Thursday, March 15, 2012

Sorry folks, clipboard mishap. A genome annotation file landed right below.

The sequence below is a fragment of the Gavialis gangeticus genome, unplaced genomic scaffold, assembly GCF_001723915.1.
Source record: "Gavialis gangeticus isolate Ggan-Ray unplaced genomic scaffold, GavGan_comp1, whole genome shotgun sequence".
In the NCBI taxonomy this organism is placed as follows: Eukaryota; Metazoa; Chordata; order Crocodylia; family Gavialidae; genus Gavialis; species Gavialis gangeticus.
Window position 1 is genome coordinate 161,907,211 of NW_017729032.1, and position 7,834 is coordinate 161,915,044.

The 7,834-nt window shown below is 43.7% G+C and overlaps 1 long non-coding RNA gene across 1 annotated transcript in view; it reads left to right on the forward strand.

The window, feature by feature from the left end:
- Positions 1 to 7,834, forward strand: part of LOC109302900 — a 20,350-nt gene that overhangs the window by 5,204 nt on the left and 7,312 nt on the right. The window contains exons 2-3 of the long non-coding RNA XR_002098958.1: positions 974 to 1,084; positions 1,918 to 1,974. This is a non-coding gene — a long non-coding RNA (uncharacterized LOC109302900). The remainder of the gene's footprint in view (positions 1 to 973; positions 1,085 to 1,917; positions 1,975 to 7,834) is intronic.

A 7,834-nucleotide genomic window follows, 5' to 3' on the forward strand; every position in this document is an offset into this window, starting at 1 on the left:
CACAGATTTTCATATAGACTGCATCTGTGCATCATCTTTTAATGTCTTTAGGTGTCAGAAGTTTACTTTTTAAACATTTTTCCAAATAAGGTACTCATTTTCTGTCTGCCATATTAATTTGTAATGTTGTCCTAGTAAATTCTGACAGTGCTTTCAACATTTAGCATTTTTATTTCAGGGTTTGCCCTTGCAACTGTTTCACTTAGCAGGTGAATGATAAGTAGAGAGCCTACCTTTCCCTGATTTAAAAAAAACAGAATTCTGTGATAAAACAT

The NY Times reports that the Community Preservation Corporation, which has helped finance tens of thousands of affordable housing units throughout the New York City area over the past 38 years, is now in financial trouble because of failed loans for condos and other high-end developments. This example illustrates that while legal and management concerns about for-profit business ventures creating the risk of private inurement and distracting charity leaders from their core mission are very real, nonprofits also must always remember the financial and prudential issues raised by the inherent riskiness of such ventures. Here it appears that CPC, both directly and through a for-profit affiliate, lent millions of dollars to luxury condo projects on which the borrowers have now defaulted, leaving nearly two-thirds of such loans delinquent. According to the article, the leader who led this effort - and received compensation that rose to over $1 million - has been forced into retirement, CPC has dismissed 40 percent of its staff, and CPC only avoided complete collapse because its lenders were willing to work out an extension of its revolving loan program. In hindsight, as one board member is quoted as saying in the article, it was "wrong" for CPC to pursue this risky investments.